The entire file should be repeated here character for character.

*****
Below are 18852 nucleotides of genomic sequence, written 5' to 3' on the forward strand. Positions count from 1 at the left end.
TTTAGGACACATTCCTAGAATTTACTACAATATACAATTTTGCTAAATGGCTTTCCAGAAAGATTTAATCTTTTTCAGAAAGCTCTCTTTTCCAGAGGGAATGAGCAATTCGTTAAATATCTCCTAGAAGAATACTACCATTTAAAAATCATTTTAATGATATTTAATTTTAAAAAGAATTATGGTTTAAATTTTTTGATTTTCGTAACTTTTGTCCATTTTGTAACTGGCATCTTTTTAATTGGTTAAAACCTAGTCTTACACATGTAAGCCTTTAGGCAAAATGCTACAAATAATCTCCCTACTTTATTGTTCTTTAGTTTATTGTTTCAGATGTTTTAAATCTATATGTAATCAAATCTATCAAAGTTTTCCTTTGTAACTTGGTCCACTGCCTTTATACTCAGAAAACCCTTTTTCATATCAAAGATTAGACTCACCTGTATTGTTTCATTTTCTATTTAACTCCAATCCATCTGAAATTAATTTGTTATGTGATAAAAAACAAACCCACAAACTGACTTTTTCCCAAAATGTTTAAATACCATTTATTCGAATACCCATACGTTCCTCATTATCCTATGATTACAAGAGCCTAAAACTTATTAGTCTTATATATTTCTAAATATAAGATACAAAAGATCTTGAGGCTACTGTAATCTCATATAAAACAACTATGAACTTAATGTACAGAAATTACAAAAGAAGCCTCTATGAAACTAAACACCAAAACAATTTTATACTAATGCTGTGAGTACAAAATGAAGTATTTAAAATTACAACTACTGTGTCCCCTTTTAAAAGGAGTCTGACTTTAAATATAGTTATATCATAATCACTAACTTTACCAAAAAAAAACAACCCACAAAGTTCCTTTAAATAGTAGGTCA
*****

Below are 18852 nucleotides of genomic sequence, written 5' to 3' on the forward strand. Positions count from 1 at the left end.
TTTAGGACACATTCCTAGAATTTACTACAATATACAATTTTGCTAAATGGCTTTCCAGAAAGATTTAATCTTTTTCAGAAAGCTCTCTTTTCCAGAGGGAATGAGCAATTCGTTAAATATCTCCTAGAAGAATACTACCATTTAAAAATCATTTTAATGATATTTAATTTTAAAAAGAATTATGGTTTAAATTTTTTGATTTTCGTAACTTTTGTCCATTTTGTAACTGGCATCTTTTTAATTGGTTAAAACCTAGTCTTACACATGTAAGCCTTTAGGCAAAATGCTACAAATAATCTCCCTACTTTATTGTTCTTTAGTTTATTGTTTCAGATGTTTTAAATCTATATGTAATCAAATCTATCAAAGTTTTCCTTTGTAACTTGGTCCACTGCCTTTATACTCAGAAAACCCTTTTTCATATCAAAGATTAGACTCACCTGTATTGTTTCATTTTCTATTTAACTCCAATCCATCTGAAATTAATTTGTTATGTGATAAAAAACAAACCCACAAACTGACTTTTTCCCAAAATGTTTAAATACCATTTATTCGAATACCCATACGTTCCTCATTATCCTATGATTACAAGAGCCTAAAACTTATTAGTCTTATATATTTCTAAATATAAGATACAAAAGATCTTGAGGCTACTGTAATCTCATATAAAACAACTATGAACTTAATGTACAGAAATTACAAAAGAAGCCTCTATGAAACTAAACACCAAAACAATTTTATACTAATGCTGTGAGTACAAAATGAAGTATTTAAAATTACAACTACTGTGTCCCCTTTTAAAAGGAGTCTGACTTTAAATATAGTTATATCATAATCACTAACTTTACCAAAAAAAAACAACCCACAAAGTTCCTTTAAATAGTAGGTCA